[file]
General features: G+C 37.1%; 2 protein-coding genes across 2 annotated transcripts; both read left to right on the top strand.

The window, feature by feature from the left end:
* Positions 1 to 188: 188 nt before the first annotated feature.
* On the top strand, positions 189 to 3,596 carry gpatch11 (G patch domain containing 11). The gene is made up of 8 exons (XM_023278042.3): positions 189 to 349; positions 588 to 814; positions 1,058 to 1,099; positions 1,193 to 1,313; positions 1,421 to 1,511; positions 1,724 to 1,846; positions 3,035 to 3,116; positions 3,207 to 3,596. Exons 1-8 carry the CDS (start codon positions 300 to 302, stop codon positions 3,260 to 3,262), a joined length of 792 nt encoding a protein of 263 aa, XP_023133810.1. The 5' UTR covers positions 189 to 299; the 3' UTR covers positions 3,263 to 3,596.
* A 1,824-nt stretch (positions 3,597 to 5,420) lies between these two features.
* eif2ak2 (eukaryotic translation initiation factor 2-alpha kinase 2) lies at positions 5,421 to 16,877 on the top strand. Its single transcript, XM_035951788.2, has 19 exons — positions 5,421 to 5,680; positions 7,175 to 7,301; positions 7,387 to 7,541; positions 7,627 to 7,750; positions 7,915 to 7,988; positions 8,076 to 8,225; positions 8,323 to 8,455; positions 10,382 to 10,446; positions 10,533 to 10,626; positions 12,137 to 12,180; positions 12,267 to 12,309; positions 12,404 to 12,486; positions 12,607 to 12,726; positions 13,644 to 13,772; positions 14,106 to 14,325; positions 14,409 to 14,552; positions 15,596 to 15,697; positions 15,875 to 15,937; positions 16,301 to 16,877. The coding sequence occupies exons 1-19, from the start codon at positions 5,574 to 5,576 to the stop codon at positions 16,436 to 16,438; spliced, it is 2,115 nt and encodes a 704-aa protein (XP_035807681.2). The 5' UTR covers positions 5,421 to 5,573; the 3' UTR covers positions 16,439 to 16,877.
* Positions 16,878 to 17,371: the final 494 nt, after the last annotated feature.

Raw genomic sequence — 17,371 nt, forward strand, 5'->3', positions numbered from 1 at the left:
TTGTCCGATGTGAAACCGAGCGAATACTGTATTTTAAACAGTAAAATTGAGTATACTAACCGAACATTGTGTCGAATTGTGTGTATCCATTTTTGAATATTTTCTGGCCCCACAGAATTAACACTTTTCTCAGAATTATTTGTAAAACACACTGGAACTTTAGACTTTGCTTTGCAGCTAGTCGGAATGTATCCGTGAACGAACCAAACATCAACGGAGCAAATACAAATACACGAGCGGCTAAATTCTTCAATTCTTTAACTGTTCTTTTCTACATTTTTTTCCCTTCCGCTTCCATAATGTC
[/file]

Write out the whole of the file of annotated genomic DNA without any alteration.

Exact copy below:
General features: G+C 37.1%; 2 protein-coding genes across 2 annotated transcripts; both read left to right on the top strand.

The window, feature by feature from the left end:
* Positions 1 to 188: 188 nt before the first annotated feature.
* On the top strand, positions 189 to 3,596 carry gpatch11 (G patch domain containing 11). The gene is made up of 8 exons (XM_023278042.3): positions 189 to 349; positions 588 to 814; positions 1,058 to 1,099; positions 1,193 to 1,313; positions 1,421 to 1,511; positions 1,724 to 1,846; positions 3,035 to 3,116; positions 3,207 to 3,596. Exons 1-8 carry the CDS (start codon positions 300 to 302, stop codon positions 3,260 to 3,262), a joined length of 792 nt encoding a protein of 263 aa, XP_023133810.1. The 5' UTR covers positions 189 to 299; the 3' UTR covers positions 3,263 to 3,596.
* A 1,824-nt stretch (positions 3,597 to 5,420) lies between these two features.
* eif2ak2 (eukaryotic translation initiation factor 2-alpha kinase 2) lies at positions 5,421 to 16,877 on the top strand. Its single transcript, XM_035951788.2, has 19 exons — positions 5,421 to 5,680; positions 7,175 to 7,301; positions 7,387 to 7,541; positions 7,627 to 7,750; positions 7,915 to 7,988; positions 8,076 to 8,225; positions 8,323 to 8,455; positions 10,382 to 10,446; positions 10,533 to 10,626; positions 12,137 to 12,180; positions 12,267 to 12,309; positions 12,404 to 12,486; positions 12,607 to 12,726; positions 13,644 to 13,772; positions 14,106 to 14,325; positions 14,409 to 14,552; positions 15,596 to 15,697; positions 15,875 to 15,937; positions 16,301 to 16,877. The coding sequence occupies exons 1-19, from the start codon at positions 5,574 to 5,576 to the stop codon at positions 16,436 to 16,438; spliced, it is 2,115 nt and encodes a 704-aa protein (XP_035807681.2). The 5' UTR covers positions 5,421 to 5,573; the 3' UTR covers positions 16,439 to 16,877.
* Positions 16,878 to 17,371: the final 494 nt, after the last annotated feature.

Raw genomic sequence — 17,371 nt, forward strand, 5'->3', positions numbered from 1 at the left:
TTGTCCGATGTGAAACCGAGCGAATACTGTATTTTAAACAGTAAAATTGAGTATACTAACCGAACATTGTGTCGAATTGTGTGTATCCATTTTTGAATATTTTCTGGCCCCACAGAATTAACACTTTTCTCAGAATTATTTGTAAAACACACTGGAACTTTAGACTTTGCTTTGCAGCTAGTCGGAATGTATCCGTGAACGAACCAAACATCAACGGAGCAAATACAAATACACGAGCGGCTAAATTCTTCAATTCTTTAACTGTTCTTTTCTACATTTTTTTCCCTTCCGCTTCCATAATGTC